A New York Reading List for the 2017 College Art Association Conference

UC Press is exhibiting at the College Art Association Conference February 15–18 in New York, and we can’t wait to see you there! Be sure to stop by booth #605 for discount details on all UC Press art books and follow @educatedarts, @collegeart, and the hashtag #CAA2017 for meeting news—including an upcoming series of author posts.

As we get ready for the conference, we’ve rounded up some suggested advance reading for art and music aficionados, whether you’re going to the conference or just heading to the Big Apple in spirit. To save 30% now, use discount code 16W6596 for the following titles (enter code at checkout).

Nonstop Metropolis: A New York City Atlas by Rebecca Solnit and Joshua Jelly-Schapiro

“The maps themselves are things of beauty.”—New York Times 

Twenty-six gorgeously rendered maps and informative essays chart New York city’s hidden histories in the final volume of Rebecca Solnit’s trilogy of atlases. Bringing together the insights of dozens of experts—from linguists to music historians, ethnographers, urbanists, and environmental journalists—amplified by cartographers, artists, and photographers, the book explores all five boroughs of New York City and parts of nearby New Jersey, celebrating the region’s incubation of the avant-garde and its literary history, while also critiquing its racial and economic inequality, environmental impact, and erasure of its past. Check out our previous blog posts on the atlas and follow @nonstopatlas on Twitter for more peeks inside the book.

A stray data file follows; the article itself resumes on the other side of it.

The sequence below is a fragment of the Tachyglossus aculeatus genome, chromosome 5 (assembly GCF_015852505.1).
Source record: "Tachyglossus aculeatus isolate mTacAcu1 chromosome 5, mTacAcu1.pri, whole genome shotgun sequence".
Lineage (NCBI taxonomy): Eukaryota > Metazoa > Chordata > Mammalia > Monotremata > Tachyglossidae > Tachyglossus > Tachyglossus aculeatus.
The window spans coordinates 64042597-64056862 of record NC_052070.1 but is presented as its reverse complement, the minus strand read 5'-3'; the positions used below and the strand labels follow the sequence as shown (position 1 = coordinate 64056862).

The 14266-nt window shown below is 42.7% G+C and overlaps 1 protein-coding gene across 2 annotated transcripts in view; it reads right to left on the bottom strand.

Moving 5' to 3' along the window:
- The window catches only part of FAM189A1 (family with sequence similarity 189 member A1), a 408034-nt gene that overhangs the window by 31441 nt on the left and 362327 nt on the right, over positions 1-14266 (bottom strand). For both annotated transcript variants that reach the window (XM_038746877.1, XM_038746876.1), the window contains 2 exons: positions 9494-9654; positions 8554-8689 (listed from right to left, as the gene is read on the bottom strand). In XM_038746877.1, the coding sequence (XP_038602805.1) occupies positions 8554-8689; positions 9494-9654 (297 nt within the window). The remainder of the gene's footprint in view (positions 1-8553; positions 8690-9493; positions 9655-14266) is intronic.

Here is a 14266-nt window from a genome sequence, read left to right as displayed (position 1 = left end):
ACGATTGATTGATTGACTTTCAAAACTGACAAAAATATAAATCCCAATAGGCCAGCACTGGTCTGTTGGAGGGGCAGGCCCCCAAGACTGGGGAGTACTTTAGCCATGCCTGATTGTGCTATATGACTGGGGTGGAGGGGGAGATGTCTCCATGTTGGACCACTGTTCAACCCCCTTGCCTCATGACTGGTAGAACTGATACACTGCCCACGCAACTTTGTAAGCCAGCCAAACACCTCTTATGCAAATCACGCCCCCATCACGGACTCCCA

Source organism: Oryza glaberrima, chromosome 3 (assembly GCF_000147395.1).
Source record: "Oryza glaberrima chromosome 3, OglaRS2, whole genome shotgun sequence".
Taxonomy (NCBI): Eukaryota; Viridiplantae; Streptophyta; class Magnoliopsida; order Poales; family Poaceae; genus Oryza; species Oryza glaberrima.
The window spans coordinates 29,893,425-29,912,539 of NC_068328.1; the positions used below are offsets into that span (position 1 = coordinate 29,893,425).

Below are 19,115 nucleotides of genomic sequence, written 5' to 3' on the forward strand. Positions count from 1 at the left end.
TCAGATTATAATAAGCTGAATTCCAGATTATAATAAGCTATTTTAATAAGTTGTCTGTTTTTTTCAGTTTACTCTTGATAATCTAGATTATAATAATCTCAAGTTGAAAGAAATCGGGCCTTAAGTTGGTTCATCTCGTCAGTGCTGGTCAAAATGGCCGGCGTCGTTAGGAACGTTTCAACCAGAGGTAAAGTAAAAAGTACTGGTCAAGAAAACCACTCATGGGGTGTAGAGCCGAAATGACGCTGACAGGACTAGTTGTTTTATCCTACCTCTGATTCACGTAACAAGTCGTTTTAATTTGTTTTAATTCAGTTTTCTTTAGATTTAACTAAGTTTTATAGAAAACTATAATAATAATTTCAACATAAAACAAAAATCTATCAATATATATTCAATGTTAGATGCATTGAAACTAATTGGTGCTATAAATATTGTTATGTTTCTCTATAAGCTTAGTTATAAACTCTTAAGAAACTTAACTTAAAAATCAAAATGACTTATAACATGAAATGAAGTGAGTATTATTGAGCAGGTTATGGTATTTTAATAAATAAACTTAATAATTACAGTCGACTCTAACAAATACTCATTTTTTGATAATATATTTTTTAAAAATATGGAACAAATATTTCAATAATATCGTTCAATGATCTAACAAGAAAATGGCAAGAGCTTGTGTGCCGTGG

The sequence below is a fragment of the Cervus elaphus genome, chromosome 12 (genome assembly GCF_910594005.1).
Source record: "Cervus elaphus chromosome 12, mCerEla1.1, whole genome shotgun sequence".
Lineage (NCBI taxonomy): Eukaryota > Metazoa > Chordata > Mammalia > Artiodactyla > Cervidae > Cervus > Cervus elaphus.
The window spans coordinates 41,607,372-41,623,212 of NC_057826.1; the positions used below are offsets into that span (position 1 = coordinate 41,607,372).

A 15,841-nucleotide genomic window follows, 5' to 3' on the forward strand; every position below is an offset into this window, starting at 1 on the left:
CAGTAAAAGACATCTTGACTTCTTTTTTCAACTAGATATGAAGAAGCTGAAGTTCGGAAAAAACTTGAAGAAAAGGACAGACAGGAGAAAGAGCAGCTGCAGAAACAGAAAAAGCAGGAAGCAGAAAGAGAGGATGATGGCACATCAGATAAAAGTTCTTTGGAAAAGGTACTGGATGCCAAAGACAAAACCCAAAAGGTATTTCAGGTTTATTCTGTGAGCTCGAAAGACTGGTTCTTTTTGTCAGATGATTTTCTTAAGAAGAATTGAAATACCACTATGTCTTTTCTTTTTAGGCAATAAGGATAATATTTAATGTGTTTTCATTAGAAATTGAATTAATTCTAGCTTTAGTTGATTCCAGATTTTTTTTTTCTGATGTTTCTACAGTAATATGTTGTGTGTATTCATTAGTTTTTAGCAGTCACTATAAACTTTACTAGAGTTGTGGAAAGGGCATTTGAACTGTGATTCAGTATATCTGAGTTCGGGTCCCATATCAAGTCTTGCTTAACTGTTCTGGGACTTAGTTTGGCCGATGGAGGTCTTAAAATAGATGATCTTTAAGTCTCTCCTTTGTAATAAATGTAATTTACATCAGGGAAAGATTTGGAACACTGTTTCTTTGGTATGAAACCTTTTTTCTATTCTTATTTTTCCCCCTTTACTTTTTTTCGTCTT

Loft Jazz: Improvising New York in the 1970s by Michael C. Heller

“A vital chapter in downtown history . . . a study long overdue.”—Village Voice

The New York loft jazz scene of the 1970s was a pivotal period for uncompromising, artist-produced work. Faced with a flagging jazz economy, a group of young avant-garde improvisers chose to eschew the commercial sphere and develop alternative venues in the abandoned factories and warehouses of Lower Manhattan. Loft Jazz provides the first book-length study of this period, tracing its history amid a series of overlapping discourses surrounding collectivism, urban renewal, experimentalist aesthetics, underground archives, and the radical politics of self-determination. Learn more about the movement and the book in this Village Voice article.